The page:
During the Bridging Phase of the Columbus project, the Attached Pressurised Module has been subjected to a series of design changes to accommodate the new International Space Station interface requirements and to comply with the reduced budget allocated to the Columbus Orbiting Facility (COF) Programme. In parallel to the studies aimed to define the COF Configuration, tests have been performed on the Thermal Control Subsystem, in those areas not affected by redesign changes, to investigate some typical aspects in thermo-hydraulic mathematical simulation areas and in the passive design areas. For a better modelling of the water loop with ESATAN-FHTS, tests have been carried out on single items to verify the hydraulic characteristics of some components like hard pipe lines, flex pipe lines and bends that are already implemented in the simulation code, and to calculate the hydraulic characteristics of some new components, like on/off valves, three-way valves and flowmeters, that have never been simulated.
As a continuation of the hydraulic tests on components, a test on a simplified water loop dedicated to the development and the evaluation of the Pump control system philosophy has been performed. The purpose of the test was to correct the control parameters used in the mathematical models taking into account the effects of hydraulic inertia and data management system delay.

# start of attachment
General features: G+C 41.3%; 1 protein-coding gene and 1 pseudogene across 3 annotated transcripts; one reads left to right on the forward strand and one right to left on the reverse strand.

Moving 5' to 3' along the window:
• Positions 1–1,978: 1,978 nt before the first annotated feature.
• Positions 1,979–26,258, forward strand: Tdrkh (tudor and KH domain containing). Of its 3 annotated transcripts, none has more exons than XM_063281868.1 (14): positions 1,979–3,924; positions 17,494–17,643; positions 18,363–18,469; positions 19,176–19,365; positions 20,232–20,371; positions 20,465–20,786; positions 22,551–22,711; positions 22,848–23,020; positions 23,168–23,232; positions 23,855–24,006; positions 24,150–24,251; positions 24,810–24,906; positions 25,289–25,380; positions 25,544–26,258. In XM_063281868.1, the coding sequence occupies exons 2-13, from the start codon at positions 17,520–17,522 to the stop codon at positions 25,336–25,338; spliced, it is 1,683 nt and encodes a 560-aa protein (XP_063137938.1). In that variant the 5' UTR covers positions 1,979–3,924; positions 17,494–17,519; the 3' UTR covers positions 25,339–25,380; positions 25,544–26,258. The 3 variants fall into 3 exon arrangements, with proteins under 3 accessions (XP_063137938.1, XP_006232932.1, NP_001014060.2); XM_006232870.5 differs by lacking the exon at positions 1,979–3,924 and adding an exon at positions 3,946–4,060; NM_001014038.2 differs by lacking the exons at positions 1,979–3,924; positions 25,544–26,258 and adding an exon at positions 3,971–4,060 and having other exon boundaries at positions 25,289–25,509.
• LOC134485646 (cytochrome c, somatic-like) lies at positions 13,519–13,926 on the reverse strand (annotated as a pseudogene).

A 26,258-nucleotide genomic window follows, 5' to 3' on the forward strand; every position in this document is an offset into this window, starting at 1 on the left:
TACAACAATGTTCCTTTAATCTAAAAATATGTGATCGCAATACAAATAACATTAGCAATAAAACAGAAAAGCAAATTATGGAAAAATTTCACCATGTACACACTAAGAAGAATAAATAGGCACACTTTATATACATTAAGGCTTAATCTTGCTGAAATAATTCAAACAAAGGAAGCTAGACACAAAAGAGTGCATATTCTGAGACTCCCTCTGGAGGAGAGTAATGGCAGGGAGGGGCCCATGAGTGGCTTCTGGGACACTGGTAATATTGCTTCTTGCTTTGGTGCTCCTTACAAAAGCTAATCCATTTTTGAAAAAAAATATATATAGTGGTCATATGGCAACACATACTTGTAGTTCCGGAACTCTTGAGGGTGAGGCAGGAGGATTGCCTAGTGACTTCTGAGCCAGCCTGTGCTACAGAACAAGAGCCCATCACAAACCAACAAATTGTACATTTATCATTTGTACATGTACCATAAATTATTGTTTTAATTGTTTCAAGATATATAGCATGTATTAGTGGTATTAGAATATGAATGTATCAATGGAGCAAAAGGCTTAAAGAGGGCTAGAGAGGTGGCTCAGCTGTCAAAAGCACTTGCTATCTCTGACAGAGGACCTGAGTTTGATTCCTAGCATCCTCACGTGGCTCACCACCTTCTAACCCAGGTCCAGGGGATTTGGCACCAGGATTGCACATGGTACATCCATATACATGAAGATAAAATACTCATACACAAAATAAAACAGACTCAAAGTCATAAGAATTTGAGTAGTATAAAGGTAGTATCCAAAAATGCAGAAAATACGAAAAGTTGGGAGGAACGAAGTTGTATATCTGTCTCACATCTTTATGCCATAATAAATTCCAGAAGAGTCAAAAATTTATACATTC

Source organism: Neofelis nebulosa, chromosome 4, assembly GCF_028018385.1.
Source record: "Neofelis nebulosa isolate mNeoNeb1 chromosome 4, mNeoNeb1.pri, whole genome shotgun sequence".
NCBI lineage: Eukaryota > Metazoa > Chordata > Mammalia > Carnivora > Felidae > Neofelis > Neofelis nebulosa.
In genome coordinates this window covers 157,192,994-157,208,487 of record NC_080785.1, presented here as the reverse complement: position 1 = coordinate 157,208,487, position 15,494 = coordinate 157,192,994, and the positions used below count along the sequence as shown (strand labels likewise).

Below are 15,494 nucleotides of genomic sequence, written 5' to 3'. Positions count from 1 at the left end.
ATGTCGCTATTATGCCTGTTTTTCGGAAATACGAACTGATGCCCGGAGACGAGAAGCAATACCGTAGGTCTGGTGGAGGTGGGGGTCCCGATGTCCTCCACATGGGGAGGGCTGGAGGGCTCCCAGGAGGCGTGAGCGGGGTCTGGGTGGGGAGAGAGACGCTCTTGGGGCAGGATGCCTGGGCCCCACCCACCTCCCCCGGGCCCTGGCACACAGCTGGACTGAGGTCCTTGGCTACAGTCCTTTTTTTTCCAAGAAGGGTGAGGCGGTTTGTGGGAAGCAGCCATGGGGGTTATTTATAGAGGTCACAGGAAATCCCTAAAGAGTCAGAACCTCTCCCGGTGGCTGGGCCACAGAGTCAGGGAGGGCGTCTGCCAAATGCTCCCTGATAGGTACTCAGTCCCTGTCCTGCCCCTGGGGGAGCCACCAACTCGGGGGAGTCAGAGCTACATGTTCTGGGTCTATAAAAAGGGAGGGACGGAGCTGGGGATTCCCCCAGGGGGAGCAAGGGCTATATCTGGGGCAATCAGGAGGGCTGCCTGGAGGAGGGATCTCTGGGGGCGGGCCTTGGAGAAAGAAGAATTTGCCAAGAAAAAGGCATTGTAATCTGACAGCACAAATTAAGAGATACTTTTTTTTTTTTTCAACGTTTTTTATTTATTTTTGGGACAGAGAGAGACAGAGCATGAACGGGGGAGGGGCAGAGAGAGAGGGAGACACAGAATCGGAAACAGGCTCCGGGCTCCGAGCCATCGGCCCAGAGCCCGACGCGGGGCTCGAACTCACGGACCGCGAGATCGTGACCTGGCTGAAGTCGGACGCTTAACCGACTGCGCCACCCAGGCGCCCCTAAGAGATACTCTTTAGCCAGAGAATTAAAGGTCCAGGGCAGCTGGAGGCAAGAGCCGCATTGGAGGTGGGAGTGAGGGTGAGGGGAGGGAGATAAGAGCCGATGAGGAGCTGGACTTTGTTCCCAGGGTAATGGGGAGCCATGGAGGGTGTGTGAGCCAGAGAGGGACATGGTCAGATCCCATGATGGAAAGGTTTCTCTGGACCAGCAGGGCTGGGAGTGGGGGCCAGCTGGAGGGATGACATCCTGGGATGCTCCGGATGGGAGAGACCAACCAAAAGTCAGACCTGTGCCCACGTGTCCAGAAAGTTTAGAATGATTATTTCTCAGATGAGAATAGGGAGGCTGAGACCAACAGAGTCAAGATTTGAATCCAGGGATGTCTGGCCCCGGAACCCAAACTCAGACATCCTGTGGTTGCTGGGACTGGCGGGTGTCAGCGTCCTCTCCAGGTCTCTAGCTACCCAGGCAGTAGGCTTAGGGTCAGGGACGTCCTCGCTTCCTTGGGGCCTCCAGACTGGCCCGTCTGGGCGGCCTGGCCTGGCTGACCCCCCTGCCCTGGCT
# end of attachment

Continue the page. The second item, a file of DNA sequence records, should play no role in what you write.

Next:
In parallel, a thermo-hydraulic test on a simple water loop provided with a heating source and a cooling system has been performed to evaluate the performances of the three-way valve control system. The purpose of this test was to verify the capabilities of mathematical models in the simulation of thermal effects such as thermal inertia and heat transfer delay time.
An upgrading of the water loop test set-up implementing heat sources and both three-way valve and pump control systems is planned to evaluate the interactions between the two control systems and the thermal and the hydraulic disturbances.
A second test campaign was related to the humidity condensation on cold surfaces, which could cause an uncontrolled growth of fungus and micro-organisms.
Anticondensation devices must be designed in such a way to achieve an insulation surface temperature higher than the dew point temperature of the spacecraft internal environment, for all the points of the “comfort box”.
Moreover, in long lasting missions, anticondensation materials are requested to maintain their features unchanged even after ten years of lifetime. Therefore the materials capability to pass depressurisation and repressurisation transients and its capability to provide a permanent barrier to the vapour diffusion have been tested.